She chose the YWCA for its clean, well-established, and well-organized facilities. She has long felt a drive to support "a cause greater than myself and my family," says Tu, who has a 3-year-old. With that impulse, she wanted to create "a sustainable mechanism that would bring an ongoing cash flow to the women's shelter." CraftedSystems makes regular contributions to the YWCA from its profits, and provides shelter residents with work experience. ("Anything to fill a resume these days," says Sarah.)

Tu's enterprise also leaves a small carbon footprint, as traveling distances for sales in and around Portland are short and don't consume a lot of gas. Looking forward, Tu notes that there are YWCAs in many cities. "I would like to see weaves happening all over the country," she says.

That's a possibility. CraftedSystems products are sold online and in shops that specialize in design and sustainability, but Tu has also received inquiries about big orders from furniture manufacturers who want to display the vases and tapestries in their stores. Balancing profit, helping, and sustainability is a challenge, but Tu is committed to her mission, the YWCA, and hand-assembly, no matter the city.

Tu's father, originally from Vietnam, was an intrepid traveler, and the family lived in England twice when she was a child. When she traveled on her own in her 20s to such places as Vietnam, Mexico, and Peru, she began thinking about partnering with - and empowering - artisans. "When I began working with textiles, it was only a natural connection to associate that activity with women," she says. Tu got in touch with Aid to Artisans, an organization that promotes collaboration between designers and artisans around the world, about six months before she started CraftedSystems. But she decided to try working locally in Portland, partly for the sake of convenience, but also because she thought it would mean more to empower women in her community. And she has seen emotional benefits firsthand. "Many of the women have used the word ‘healing' when describing their work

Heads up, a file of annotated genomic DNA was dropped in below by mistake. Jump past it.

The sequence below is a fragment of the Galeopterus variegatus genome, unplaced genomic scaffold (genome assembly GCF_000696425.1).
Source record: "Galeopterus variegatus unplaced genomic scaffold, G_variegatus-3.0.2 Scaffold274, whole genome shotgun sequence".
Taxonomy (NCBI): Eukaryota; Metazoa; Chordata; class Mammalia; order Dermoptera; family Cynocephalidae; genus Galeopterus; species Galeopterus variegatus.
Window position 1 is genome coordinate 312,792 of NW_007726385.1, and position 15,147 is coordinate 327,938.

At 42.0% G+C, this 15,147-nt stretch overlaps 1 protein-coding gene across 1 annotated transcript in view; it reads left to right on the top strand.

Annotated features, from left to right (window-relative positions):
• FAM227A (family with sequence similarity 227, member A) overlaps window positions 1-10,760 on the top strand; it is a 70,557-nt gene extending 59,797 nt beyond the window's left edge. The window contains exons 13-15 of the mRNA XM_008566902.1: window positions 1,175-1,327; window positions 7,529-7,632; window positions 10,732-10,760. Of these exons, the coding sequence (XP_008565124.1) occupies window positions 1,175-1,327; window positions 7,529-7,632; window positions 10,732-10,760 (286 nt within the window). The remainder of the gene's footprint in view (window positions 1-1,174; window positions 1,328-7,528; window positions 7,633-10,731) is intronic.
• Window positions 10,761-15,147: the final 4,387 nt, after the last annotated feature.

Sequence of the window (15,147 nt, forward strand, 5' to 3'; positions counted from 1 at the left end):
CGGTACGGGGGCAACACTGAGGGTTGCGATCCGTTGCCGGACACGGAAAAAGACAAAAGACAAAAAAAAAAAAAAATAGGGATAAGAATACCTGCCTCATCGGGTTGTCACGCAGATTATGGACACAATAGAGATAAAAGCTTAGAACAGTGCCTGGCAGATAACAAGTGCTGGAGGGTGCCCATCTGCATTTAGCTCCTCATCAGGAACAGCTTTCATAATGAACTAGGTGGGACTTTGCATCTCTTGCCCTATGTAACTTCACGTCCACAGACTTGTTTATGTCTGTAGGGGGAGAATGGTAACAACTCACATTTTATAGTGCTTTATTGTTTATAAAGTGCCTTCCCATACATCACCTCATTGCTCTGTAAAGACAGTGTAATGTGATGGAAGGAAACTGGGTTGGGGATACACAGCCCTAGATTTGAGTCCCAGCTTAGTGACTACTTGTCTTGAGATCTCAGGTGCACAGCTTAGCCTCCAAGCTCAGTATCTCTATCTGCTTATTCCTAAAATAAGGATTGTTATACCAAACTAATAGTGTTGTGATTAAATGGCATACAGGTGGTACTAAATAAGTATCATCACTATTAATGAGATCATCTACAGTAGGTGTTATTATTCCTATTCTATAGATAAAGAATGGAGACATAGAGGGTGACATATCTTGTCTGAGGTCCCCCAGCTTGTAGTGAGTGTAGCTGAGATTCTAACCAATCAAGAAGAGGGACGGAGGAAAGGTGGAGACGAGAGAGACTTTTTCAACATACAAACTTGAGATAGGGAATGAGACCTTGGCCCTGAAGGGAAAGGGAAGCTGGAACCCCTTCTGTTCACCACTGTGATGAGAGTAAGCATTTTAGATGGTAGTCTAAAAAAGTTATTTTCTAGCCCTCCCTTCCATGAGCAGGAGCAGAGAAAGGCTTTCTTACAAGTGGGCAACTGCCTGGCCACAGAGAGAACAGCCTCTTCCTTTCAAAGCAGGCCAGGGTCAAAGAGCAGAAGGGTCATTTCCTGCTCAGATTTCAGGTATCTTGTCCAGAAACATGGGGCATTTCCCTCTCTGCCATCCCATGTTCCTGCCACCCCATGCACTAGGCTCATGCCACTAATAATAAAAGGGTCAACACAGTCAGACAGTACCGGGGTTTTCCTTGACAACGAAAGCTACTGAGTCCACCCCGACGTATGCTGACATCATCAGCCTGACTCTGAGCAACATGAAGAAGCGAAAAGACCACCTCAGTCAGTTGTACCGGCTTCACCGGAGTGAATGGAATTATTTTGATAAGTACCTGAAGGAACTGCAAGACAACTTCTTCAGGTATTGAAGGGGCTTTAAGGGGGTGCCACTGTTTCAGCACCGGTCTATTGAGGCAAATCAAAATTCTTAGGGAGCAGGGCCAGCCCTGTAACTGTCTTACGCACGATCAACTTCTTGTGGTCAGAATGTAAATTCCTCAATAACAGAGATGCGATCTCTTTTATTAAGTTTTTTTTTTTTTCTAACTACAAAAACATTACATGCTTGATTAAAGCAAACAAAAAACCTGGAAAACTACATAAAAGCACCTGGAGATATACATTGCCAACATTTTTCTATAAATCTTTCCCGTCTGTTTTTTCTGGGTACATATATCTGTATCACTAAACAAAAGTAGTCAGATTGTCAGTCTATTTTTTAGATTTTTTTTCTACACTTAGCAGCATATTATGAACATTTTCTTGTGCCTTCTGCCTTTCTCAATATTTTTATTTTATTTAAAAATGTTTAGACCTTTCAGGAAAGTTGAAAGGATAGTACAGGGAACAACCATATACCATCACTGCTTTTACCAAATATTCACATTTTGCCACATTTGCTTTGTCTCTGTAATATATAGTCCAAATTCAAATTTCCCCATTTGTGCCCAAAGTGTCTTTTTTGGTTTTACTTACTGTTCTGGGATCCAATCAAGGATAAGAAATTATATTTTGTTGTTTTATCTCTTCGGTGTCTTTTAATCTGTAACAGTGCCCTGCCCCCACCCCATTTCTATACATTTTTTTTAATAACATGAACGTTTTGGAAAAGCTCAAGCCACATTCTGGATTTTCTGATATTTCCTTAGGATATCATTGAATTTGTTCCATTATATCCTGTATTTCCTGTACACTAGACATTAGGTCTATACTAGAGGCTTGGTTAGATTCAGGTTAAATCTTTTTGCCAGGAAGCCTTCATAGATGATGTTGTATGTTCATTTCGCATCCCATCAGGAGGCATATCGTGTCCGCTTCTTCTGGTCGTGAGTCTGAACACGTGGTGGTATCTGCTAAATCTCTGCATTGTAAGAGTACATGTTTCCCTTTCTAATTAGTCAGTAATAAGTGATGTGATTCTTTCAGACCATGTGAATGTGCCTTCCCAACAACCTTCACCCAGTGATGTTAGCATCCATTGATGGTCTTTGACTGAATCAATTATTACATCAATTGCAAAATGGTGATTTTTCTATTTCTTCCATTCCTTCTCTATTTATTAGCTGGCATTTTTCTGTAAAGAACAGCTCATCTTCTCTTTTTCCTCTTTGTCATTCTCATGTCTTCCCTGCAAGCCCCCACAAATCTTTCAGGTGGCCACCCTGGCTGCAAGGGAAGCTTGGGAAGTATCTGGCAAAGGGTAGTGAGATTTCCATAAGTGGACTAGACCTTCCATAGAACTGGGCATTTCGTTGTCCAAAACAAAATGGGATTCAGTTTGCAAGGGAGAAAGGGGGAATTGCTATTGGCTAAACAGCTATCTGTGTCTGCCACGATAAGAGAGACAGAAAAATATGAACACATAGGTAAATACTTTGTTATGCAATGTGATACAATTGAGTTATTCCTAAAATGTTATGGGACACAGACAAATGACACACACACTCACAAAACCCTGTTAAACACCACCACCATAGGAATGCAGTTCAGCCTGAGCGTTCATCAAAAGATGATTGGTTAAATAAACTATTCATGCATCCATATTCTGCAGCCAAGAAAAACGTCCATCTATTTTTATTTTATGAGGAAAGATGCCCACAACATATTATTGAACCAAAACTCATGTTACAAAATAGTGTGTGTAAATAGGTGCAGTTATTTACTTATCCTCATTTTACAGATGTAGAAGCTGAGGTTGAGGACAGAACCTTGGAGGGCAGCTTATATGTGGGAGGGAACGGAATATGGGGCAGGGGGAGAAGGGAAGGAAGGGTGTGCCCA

for us," says Tu.

At the Y, passersby who see the women working from the hallway pop in to comment on the objects they've made. "Those are awesome," says one visitor. "That's art!" says another. Tu's assistant, Rebekka Hannesdottir, a student at Northwest College of Art adds, "This has been happening all day." Dolly, a Crafted­Systems assembler who wears her parka zipped all the way up to her short, punky haircut, looks at her latest piece with satisfaction: "That one was my fastest - 40 minutes." By the afternoon there are about 20 vessels constructed. Tu looks pleased; she had allotted twice as much time.

"It's therapeutic," volunteers Melissa, in a voice that sounds almost painfully shy. "Yeah, something worthwhile instead of watching TV or something," adds Sarah. There is a palpable sense of community in the room; the women clearly enjoy spending time together and sharing a sense of accomplishment. They talk over each other and answer questions collectively in a familiar way. "Nowadays people expect so much independence from women, it's nice to spend time with the girls and hang out," says Sarah. Then she smiles and says, "And someday I may be walking past a store and be like, ‘Hey, I made those!' "

Elizabeth Lopeman writes about art from Portland, Oregon, and Munich, Germany. Dana Cuellar contributed reporting to this story.